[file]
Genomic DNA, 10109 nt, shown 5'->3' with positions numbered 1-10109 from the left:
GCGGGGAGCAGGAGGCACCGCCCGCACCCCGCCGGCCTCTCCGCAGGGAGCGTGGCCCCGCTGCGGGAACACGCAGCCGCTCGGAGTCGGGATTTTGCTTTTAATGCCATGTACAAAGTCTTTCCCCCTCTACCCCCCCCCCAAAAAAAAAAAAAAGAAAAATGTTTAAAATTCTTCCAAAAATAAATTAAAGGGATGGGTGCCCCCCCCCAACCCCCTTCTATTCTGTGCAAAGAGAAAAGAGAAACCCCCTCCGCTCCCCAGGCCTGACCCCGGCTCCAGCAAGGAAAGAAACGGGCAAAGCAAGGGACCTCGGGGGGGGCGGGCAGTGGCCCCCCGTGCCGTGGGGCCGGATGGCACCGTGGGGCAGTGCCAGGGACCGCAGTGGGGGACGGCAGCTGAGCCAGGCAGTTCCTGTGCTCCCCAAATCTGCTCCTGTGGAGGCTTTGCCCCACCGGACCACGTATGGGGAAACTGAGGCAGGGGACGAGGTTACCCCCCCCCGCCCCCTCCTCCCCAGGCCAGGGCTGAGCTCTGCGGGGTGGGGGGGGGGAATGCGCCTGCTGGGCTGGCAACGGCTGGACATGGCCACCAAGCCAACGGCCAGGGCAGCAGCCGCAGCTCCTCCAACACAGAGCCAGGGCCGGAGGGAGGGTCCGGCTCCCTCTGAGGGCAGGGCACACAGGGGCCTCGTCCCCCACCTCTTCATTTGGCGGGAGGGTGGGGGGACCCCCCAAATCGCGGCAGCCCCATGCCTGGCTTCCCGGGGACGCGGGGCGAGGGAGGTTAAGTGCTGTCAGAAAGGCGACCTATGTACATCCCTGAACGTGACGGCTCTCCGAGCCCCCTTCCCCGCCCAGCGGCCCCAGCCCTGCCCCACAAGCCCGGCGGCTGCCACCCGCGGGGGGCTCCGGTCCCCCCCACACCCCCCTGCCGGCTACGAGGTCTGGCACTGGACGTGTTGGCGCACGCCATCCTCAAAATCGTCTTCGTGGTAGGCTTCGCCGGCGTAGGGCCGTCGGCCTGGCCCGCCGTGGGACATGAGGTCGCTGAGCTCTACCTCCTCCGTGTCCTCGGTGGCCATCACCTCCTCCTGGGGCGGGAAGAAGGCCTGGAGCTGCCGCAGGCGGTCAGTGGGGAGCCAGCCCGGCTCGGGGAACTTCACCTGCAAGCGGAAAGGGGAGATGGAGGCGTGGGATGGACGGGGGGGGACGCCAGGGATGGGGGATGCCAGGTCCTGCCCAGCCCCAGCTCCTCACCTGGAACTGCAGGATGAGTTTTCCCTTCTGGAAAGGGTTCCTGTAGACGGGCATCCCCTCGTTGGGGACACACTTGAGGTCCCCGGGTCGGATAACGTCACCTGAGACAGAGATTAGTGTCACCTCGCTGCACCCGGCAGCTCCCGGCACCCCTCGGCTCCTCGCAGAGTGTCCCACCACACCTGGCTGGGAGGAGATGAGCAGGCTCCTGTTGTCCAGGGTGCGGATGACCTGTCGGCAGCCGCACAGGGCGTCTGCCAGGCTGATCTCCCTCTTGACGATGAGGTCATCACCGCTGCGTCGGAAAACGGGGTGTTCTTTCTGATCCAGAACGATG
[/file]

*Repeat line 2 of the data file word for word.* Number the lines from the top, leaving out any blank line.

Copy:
GCGGGGAGCAGGAGGCACCGCCCGCACCCCGCCGGCCTCTCCGCAGGGAGCGTGGCCCCGCTGCGGGAACACGCAGCCGCTCGGAGTCGGGATTTTGCTTTTAATGCCATGTACAAAGTCTTTCCCCCTCTACCCCCCCCCCAAAAAAAAAAAAAAGAAAAATGTTTAAAATTCTTCCAAAAATAAATTAAAGGGATGGGTGCCCCCCCCCAACCCCCTTCTATTCTGTGCAAAGAGAAAAGAGAAACCCCCTCCGCTCCCCAGGCCTGACCCCGGCTCCAGCAAGGAAAGAAACGGGCAAAGCAAGGGACCTCGGGGGGGGCGGGCAGTGGCCCCCCGTGCCGTGGGGCCGGATGGCACCGTGGGGCAGTGCCAGGGACCGCAGTGGGGGACGGCAGCTGAGCCAGGCAGTTCCTGTGCTCCCCAAATCTGCTCCTGTGGAGGCTTTGCCCCACCGGACCACGTATGGGGAAACTGAGGCAGGGGACGAGGTTACCCCCCCCCGCCCCCTCCTCCCCAGGCCAGGGCTGAGCTCTGCGGGGTGGGGGGGGGGAATGCGCCTGCTGGGCTGGCAACGGCTGGACATGGCCACCAAGCCAACGGCCAGGGCAGCAGCCGCAGCTCCTCCAACACAGAGCCAGGGCCGGAGGGAGGGTCCGGCTCCCTCTGAGGGCAGGGCACACAGGGGCCTCGTCCCCCACCTCTTCATTTGGCGGGAGGGTGGGGGGACCCCCCAAATCGCGGCAGCCCCATGCCTGGCTTCCCGGGGACGCGGGGCGAGGGAGGTTAAGTGCTGTCAGAAAGGCGACCTATGTACATCCCTGAACGTGACGGCTCTCCGAGCCCCCTTCCCCGCCCAGCGGCCCCAGCCCTGCCCCACAAGCCCGGCGGCTGCCACCCGCGGGGGGCTCCGGTCCCCCCCACACCCCCCTGCCGGCTACGAGGTCTGGCACTGGACGTGTTGGCGCACGCCATCCTCAAAATCGTCTTCGTGGTAGGCTTCGCCGGCGTAGGGCCGTCGGCCTGGCCCGCCGTGGGACATGAGGTCGCTGAGCTCTACCTCCTCCGTGTCCTCGGTGGCCATCACCTCCTCCTGGGGCGGGAAGAAGGCCTGGAGCTGCCGCAGGCGGTCAGTGGGGAGCCAGCCCGGCTCGGGGAACTTCACCTGCAAGCGGAAAGGGGAGATGGAGGCGTGGGATGGACGGGGGGGGACGCCAGGGATGGGGGATGCCAGGTCCTGCCCAGCCCCAGCTCCTCACCTGGAACTGCAGGATGAGTTTTCCCTTCTGGAAAGGGTTCCTGTAGACGGGCATCCCCTCGTTGGGGACACACTTGAGGTCCCCGGGTCGGATAACGTCACCTGAGACAGAGATTAGTGTCACCTCGCTGCACCCGGCAGCTCCCGGCACCCCTCGGCTCCTCGCAGAGTGTCCCACCACACCTGGCTGGGAGGAGATGAGCAGGCTCCTGTTGTCCAGGGTGCGGATGACCTGTCGGCAGCCGCACAGGGCGTCTGCCAGGCTGATCTCCCTCTTGACGATGAGGTCATCACCGCTGCGTCGGAAAACGGGGTGTTCTTTCTGATCCAGAACGATG